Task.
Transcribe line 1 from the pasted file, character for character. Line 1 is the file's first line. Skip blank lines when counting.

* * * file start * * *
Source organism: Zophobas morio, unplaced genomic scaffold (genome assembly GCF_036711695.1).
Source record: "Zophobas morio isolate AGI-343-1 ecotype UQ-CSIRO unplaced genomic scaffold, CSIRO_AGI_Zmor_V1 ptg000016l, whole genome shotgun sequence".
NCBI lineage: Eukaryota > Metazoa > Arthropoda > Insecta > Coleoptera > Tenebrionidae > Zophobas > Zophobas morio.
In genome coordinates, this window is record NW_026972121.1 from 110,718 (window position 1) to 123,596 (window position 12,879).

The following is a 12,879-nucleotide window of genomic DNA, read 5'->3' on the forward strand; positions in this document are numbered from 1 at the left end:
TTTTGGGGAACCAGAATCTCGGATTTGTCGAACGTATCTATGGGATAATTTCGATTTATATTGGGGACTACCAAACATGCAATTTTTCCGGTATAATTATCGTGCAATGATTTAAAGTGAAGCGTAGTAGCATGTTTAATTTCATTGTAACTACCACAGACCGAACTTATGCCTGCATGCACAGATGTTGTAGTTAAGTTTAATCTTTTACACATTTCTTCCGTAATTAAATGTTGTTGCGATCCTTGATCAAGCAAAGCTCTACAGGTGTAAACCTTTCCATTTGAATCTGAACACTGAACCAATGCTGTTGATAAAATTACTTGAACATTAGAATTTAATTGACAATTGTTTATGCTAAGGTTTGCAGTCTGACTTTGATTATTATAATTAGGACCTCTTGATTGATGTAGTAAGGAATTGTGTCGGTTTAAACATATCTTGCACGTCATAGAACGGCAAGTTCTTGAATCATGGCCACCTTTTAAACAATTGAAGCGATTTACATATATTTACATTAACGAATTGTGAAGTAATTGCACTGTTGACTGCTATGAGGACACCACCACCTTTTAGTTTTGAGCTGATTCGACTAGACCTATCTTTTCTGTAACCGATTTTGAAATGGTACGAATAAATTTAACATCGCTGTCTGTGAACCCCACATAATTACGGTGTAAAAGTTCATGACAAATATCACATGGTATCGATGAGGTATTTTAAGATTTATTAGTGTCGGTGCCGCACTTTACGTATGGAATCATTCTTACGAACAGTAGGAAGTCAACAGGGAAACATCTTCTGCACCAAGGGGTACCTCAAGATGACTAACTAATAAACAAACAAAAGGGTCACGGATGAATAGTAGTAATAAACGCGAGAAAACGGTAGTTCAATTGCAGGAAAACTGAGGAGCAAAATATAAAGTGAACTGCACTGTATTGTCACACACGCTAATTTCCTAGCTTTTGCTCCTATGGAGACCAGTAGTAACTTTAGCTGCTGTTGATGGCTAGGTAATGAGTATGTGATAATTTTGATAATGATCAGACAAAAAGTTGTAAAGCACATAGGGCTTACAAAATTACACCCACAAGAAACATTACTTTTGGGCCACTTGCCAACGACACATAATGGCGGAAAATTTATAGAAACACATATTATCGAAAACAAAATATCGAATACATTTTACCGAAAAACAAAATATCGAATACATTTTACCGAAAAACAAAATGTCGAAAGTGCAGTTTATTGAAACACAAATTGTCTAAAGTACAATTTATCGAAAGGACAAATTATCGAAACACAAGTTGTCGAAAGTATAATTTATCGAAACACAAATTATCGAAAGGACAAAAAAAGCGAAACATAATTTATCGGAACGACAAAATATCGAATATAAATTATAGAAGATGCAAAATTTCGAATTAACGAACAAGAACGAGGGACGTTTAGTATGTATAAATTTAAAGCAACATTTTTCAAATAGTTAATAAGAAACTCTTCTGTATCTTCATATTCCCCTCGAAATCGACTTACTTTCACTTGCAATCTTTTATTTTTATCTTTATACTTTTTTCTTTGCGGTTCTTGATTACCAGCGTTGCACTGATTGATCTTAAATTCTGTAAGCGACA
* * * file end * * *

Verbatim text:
Source organism: Zophobas morio, unplaced genomic scaffold (genome assembly GCF_036711695.1).